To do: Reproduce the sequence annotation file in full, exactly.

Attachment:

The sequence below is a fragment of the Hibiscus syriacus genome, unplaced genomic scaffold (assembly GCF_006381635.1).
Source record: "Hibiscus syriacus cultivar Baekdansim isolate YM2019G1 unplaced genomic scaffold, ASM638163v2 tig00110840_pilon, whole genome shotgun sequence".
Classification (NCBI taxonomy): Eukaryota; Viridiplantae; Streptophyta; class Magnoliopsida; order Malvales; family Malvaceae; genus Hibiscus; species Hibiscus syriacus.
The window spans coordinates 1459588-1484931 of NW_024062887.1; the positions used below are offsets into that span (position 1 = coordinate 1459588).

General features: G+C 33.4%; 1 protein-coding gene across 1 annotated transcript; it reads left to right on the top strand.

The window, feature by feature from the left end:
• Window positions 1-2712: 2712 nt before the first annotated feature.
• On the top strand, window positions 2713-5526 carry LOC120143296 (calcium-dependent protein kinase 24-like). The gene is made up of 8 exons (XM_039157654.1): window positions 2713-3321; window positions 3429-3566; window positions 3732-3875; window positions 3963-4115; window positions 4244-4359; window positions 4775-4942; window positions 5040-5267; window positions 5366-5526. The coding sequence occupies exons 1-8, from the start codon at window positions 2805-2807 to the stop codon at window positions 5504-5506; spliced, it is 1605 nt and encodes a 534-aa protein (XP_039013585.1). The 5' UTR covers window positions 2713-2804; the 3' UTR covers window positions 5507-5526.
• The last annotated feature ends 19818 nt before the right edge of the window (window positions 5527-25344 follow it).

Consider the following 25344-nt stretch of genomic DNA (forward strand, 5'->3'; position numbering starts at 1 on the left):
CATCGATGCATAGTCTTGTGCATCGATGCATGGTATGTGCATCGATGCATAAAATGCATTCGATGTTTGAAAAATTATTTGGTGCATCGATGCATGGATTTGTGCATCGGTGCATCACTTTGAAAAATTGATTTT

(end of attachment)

The sequence below is a fragment of the Hibiscus syriacus genome, unplaced genomic scaffold (assembly GCF_006381635.1).
Source record: "Hibiscus syriacus cultivar Baekdansim isolate YM2019G1 unplaced genomic scaffold, ASM638163v2 tig00110840_pilon, whole genome shotgun sequence".
Classification (NCBI taxonomy): Eukaryota; Viridiplantae; Streptophyta; class Magnoliopsida; order Malvales; family Malvaceae; genus Hibiscus; species Hibiscus syriacus.
The window spans coordinates 1459588-1484931 of NW_024062887.1; the positions used below are offsets into that span (position 1 = coordinate 1459588).

General features: G+C 33.4%; 1 protein-coding gene across 1 annotated transcript; it reads left to right on the top strand.

The window, feature by feature from the left end:
• Window positions 1-2712: 2712 nt before the first annotated feature.
• On the top strand, window positions 2713-5526 carry LOC120143296 (calcium-dependent protein kinase 24-like). The gene is made up of 8 exons (XM_039157654.1): window positions 2713-3321; window positions 3429-3566; window positions 3732-3875; window positions 3963-4115; window positions 4244-4359; window positions 4775-4942; window positions 5040-5267; window positions 5366-5526. The coding sequence occupies exons 1-8, from the start codon at window positions 2805-2807 to the stop codon at window positions 5504-5506; spliced, it is 1605 nt and encodes a 534-aa protein (XP_039013585.1). The 5' UTR covers window positions 2713-2804; the 3' UTR covers window positions 5507-5526.
• The last annotated feature ends 19818 nt before the right edge of the window (window positions 5527-25344 follow it).

Consider the following 25344-nt stretch of genomic DNA (forward strand, 5'->3'; position numbering starts at 1 on the left):
CATCGATGCATAGTCTTGTGCATCGATGCATGGTATGTGCATCGATGCATAAAATGCATTCGATGTTTGAAAAATTATTTGGTGCATCGATGCATGGATTTGTGCATCGGTGCATCACTTTGAAAAATTGATTTT